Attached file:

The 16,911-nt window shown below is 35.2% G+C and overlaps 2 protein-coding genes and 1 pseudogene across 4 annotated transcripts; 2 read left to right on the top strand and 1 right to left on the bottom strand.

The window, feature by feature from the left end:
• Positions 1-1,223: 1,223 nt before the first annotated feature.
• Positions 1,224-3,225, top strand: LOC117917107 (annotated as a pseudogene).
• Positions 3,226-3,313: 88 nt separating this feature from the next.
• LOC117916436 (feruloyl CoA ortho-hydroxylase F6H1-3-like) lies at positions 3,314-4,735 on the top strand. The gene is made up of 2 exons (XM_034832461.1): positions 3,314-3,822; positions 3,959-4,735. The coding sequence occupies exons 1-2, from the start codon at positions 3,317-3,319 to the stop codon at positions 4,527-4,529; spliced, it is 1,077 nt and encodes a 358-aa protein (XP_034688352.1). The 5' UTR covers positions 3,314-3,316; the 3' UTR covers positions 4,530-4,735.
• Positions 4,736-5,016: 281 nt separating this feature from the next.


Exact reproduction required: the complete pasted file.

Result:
The 16,911-nt window shown below is 35.2% G+C and overlaps 2 protein-coding genes and 1 pseudogene across 4 annotated transcripts; 2 read left to right on the top strand and 1 right to left on the bottom strand.

The window, feature by feature from the left end:
• Positions 1-1,223: 1,223 nt before the first annotated feature.
• Positions 1,224-3,225, top strand: LOC117917107 (annotated as a pseudogene).
• Positions 3,226-3,313: 88 nt separating this feature from the next.
• LOC117916436 (feruloyl CoA ortho-hydroxylase F6H1-3-like) lies at positions 3,314-4,735 on the top strand. The gene is made up of 2 exons (XM_034832461.1): positions 3,314-3,822; positions 3,959-4,735. The coding sequence occupies exons 1-2, from the start codon at positions 3,317-3,319 to the stop codon at positions 4,527-4,529; spliced, it is 1,077 nt and encodes a 358-aa protein (XP_034688352.1). The 5' UTR covers positions 3,314-3,316; the 3' UTR covers positions 4,530-4,735.
• Positions 4,736-5,016: 281 nt separating this feature from the next.